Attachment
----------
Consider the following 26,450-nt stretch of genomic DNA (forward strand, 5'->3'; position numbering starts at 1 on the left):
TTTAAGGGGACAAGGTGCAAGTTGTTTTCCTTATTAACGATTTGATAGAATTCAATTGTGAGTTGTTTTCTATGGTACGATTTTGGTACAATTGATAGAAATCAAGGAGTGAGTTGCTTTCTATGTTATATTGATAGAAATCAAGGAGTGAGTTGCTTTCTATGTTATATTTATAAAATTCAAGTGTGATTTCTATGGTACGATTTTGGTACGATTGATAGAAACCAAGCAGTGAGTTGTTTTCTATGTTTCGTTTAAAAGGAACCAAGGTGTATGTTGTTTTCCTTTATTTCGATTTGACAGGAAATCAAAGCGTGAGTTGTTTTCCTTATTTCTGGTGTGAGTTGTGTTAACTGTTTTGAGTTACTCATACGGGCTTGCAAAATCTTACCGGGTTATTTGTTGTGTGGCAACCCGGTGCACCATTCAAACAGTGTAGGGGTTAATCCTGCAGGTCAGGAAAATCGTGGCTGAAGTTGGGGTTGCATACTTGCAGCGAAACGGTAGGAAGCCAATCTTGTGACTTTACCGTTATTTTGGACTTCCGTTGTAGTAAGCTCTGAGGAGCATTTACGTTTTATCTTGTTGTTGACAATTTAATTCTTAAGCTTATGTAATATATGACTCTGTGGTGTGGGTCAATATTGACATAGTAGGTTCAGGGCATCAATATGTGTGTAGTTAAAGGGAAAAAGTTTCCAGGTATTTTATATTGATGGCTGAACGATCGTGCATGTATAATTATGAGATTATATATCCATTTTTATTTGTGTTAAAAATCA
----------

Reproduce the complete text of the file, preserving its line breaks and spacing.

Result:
Consider the following 26,450-nt stretch of genomic DNA (forward strand, 5'->3'; position numbering starts at 1 on the left):
TTTAAGGGGACAAGGTGCAAGTTGTTTTCCTTATTAACGATTTGATAGAATTCAATTGTGAGTTGTTTTCTATGGTACGATTTTGGTACAATTGATAGAAATCAAGGAGTGAGTTGCTTTCTATGTTATATTGATAGAAATCAAGGAGTGAGTTGCTTTCTATGTTATATTTATAAAATTCAAGTGTGATTTCTATGGTACGATTTTGGTACGATTGATAGAAACCAAGCAGTGAGTTGTTTTCTATGTTTCGTTTAAAAGGAACCAAGGTGTATGTTGTTTTCCTTTATTTCGATTTGACAGGAAATCAAAGCGTGAGTTGTTTTCCTTATTTCTGGTGTGAGTTGTGTTAACTGTTTTGAGTTACTCATACGGGCTTGCAAAATCTTACCGGGTTATTTGTTGTGTGGCAACCCGGTGCACCATTCAAACAGTGTAGGGGTTAATCCTGCAGGTCAGGAAAATCGTGGCTGAAGTTGGGGTTGCATACTTGCAGCGAAACGGTAGGAAGCCAATCTTGTGACTTTACCGTTATTTTGGACTTCCGTTGTAGTAAGCTCTGAGGAGCATTTACGTTTTATCTTGTTGTTGACAATTTAATTCTTAAGCTTATGTAATATATGACTCTGTGGTGTGGGTCAATATTGACATAGTAGGTTCAGGGCATCAATATGTGTGTAGTTAAAGGGAAAAAGTTTCCAGGTATTTTATATTGATGGCTGAACGATCGTGCATGTATAATTATGAGATTATATATCCATTTTTATTTGTGTTAAAAATCA